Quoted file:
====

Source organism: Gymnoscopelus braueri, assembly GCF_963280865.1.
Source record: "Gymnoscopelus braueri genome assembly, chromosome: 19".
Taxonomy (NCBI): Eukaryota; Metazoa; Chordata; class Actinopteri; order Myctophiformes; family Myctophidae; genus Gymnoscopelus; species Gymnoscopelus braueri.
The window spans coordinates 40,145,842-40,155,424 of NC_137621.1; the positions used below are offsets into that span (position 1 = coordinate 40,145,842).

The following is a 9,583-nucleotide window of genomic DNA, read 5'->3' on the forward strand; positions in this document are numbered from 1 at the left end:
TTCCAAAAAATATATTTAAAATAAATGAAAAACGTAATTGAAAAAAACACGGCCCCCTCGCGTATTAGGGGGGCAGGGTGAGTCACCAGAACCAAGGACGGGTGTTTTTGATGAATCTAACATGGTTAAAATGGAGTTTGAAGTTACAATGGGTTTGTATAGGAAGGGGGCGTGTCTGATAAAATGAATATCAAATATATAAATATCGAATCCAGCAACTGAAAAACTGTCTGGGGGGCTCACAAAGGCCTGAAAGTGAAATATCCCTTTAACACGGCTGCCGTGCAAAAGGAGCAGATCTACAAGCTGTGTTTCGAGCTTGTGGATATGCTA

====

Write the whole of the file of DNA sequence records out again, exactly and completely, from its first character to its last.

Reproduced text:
Source organism: Gymnoscopelus braueri, assembly GCF_963280865.1.
Source record: "Gymnoscopelus braueri genome assembly, chromosome: 19".
Taxonomy (NCBI): Eukaryota; Metazoa; Chordata; class Actinopteri; order Myctophiformes; family Myctophidae; genus Gymnoscopelus; species Gymnoscopelus braueri.
The window spans coordinates 40,145,842-40,155,424 of NC_137621.1; the positions used below are offsets into that span (position 1 = coordinate 40,145,842).

The following is a 9,583-nucleotide window of genomic DNA, read 5'->3' on the forward strand; positions in this document are numbered from 1 at the left end:
TTCCAAAAAATATATTTAAAATAAATGAAAAACGTAATTGAAAAAAACACGGCCCCCTCGCGTATTAGGGGGGCAGGGTGAGTCACCAGAACCAAGGACGGGTGTTTTTGATGAATCTAACATGGTTAAAATGGAGTTTGAAGTTACAATGGGTTTGTATAGGAAGGGGGCGTGTCTGATAAAATGAATATCAAATATATAAATATCGAATCCAGCAACTGAAAAACTGTCTGGGGGGCTCACAAAGGCCTGAAAGTGAAATATCCCTTTAACACGGCTGCCGTGCAAAAGGAGCAGATCTACAAGCTGTGTTTCGAGCTTGTGGATATGCTA